Best free software for students

Heading to college soon? Pack your hard drive with these free study (and life) upgrades

OpenOffice.org (Windows, Mac, Linux, Solaris)

In a nutshell, OpenOffice.org is the free alternative to Microsoft’s ubiquitous Office suite (that includes Word, Excel et al). You can create, open, edit and save documents in the native Office formats, all while laughing at the spod next to you who paid £110 for Microsoft’s Home and Student edition 2010. LibreOffice, made by an offshoot of the OO.org team, is also worth a blast.

Gimp (Windows, Mac, Linux)

We’ve already detailed 5 of the best free online photo editing sites, but when you need to work with large files or can’t jack into the network, Gimp is your image-manipulating friend. It’s worth noting students can pick up Adobe’s CS5 (including Photoshop) for under £170 – a far cry from the £935 most of us have to stump up, but not as good as Gimp’s gratis asking price.

Blender (Windows, Mac, Linux, FreeBSD)

Not so long ago, design and art students were lucky to get a few hours with computer 3D modelling software. Yet thanks to the ever-rising power of the PC (thanks, Moore’s Law) and big-hearted types like those at Blender, it’s now available to anyone at the low, low price of zilch. Talent not included, sadly.

TweetDeck (Windows, Mac, Linux, Chrome, iPhone, Android)

Knowledge is power. Knowing what’s going on on Twitter, Facebook, MySpace, LinkedIn nad Foursquare at the same time is omnipotence. And being able to tweet “FFS, this is boring” in lectures without being told to “Keep it down at the back” is just a bonus.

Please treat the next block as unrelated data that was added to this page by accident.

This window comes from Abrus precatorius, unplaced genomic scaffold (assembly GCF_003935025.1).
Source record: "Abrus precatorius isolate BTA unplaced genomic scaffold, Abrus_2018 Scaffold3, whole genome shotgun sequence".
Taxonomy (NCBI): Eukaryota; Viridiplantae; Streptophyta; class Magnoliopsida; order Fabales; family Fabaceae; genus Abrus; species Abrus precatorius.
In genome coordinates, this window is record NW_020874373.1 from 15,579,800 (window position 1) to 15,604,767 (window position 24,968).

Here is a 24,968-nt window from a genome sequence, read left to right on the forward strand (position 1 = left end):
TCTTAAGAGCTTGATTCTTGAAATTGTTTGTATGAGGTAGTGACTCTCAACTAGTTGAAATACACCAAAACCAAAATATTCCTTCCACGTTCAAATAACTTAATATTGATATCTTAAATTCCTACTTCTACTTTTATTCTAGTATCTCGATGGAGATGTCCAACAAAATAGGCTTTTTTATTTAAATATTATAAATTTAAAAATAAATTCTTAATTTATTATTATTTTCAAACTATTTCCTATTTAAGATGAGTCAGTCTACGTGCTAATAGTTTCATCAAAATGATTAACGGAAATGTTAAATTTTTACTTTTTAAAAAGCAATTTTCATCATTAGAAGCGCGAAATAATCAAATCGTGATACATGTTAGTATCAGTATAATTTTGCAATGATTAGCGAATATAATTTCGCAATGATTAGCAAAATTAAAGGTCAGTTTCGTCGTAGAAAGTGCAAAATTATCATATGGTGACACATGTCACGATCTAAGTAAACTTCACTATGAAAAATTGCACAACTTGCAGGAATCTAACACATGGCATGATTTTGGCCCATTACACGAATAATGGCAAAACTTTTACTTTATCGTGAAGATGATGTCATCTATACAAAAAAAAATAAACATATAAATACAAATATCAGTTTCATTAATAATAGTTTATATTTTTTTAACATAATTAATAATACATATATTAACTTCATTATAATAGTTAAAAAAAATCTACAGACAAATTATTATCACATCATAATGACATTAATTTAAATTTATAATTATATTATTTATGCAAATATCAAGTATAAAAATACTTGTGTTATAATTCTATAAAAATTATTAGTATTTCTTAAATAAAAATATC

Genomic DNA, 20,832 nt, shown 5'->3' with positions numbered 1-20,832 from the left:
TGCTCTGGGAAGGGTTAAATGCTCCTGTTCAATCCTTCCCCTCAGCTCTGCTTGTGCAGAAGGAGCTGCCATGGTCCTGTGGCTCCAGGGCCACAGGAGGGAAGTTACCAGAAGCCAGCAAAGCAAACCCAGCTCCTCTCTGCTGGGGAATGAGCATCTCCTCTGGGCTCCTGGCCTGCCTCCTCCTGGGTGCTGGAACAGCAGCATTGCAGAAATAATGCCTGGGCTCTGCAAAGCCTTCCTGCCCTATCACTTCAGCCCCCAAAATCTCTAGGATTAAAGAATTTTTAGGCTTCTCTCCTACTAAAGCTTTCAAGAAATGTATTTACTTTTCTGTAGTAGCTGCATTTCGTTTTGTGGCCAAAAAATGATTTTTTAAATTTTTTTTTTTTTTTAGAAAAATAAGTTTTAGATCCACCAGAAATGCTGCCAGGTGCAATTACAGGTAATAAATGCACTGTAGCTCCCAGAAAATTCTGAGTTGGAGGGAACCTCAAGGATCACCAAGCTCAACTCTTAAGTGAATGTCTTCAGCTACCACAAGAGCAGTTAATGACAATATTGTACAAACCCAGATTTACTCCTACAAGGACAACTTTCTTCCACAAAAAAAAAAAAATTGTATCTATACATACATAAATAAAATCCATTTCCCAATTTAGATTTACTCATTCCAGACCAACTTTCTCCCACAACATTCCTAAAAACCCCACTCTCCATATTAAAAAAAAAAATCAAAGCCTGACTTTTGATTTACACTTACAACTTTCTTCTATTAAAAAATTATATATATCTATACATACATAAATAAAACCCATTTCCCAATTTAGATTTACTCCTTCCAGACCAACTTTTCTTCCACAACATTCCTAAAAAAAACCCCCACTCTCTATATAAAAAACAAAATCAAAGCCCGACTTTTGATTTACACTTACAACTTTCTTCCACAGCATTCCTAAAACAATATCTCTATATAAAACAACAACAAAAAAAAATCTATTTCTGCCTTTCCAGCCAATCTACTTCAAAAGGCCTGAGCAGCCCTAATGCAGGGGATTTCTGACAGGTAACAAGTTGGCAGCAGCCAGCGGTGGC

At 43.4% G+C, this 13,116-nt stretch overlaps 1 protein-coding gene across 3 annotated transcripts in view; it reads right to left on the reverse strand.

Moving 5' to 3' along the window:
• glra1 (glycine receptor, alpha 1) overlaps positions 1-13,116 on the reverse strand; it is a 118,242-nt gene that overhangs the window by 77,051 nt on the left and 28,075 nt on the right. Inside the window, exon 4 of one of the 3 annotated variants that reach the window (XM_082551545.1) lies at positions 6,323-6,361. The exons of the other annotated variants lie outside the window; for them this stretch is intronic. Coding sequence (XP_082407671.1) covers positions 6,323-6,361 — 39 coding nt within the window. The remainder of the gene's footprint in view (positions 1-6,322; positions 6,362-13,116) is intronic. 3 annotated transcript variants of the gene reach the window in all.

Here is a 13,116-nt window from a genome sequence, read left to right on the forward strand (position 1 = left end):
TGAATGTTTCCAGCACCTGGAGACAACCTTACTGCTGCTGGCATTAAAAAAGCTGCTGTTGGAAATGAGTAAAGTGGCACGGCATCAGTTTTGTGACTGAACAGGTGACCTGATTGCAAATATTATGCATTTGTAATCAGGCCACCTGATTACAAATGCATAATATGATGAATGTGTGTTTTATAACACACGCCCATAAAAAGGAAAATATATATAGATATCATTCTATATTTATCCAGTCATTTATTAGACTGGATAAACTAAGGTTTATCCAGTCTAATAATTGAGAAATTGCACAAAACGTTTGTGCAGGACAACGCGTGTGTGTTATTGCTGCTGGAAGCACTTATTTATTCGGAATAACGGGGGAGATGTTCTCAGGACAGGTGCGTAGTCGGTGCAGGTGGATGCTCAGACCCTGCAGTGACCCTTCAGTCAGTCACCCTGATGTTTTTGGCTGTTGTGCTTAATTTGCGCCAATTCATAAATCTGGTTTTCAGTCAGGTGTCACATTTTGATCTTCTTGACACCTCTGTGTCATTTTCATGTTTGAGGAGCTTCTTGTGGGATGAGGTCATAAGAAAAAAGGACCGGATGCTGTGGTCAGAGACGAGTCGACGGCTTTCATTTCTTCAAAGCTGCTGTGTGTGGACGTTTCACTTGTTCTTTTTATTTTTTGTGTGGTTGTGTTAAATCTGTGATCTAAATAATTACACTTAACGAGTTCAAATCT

Sketchup (Windows, Mac)

Google’s 3D modelling tool is so simple a dog could use it. And it’s not just for architecture students… you can use it to create a 3D mock-up of your living room and work out whether that sofa on Freecycle is going to leave room for the traffic cone collection.

Avast! (Windows)

Antivirus software used to be like an annual tax you paid for using Windows. Avast! is its Robin Hood, offering a free download that’ll keep bugs at bay without asking you to cough up cash. After all, you’ll need those extra pennies to pay for your tuition fees. Swings and roundabouts.

SyncToy

If you’re on a Mac, you’ve got Time Machine for your backups (and if you haven’t, we recommend the excellent Carbon Copy Cloner). For Windows users, you’re also covered by the parent company. Head for Microsoft’s Download Centre to pick up your free copy of SyncToy. As well as keeping your distinction-grade dissertation safe, it’ll help you share files between computers painlessly and wirelessly.

Grooveshark (universal)

Spotify used to be a great way to get free music online. Now you can barely get a slap from it without paying. It’s worth looking at Grooveshark as a decent alternative for freebies – you’ll be pestered to get a paid account at registration stage, but that’s it. The genre-filtering Grooveshark Radio is the perfect study aid. Yeah, just keep telling yourself that.

yEd (Windows, Mac, Linux)

The paid (and briliant) OmniGraffle Pro is the king of diagramming apps, but yEd is its freebie nemesis. It’s not quite as clean as OmniGraffle, but it doesn’t want for power and it’s easy to use. It’ll import data from spreadsheets, intelligently neaten your messy diagramatical dog dinners and export in your favourite flavour of file. Essential.

Viber (iOS, Android)

Not all VoIP apps are created equal, and Viber will be the first to tell you that. It automatically scans your contacts to find out who else is on its network, establishing at a glance who you can call for free. It’ll also run in the background with zero battery drain, so there’s no reason not to download it and keep it active at all times.

Also

5 of the best free online photo editing tools

iPhone 5 storage capacities revealed

Smartphones outsell non-smartphones in Europe

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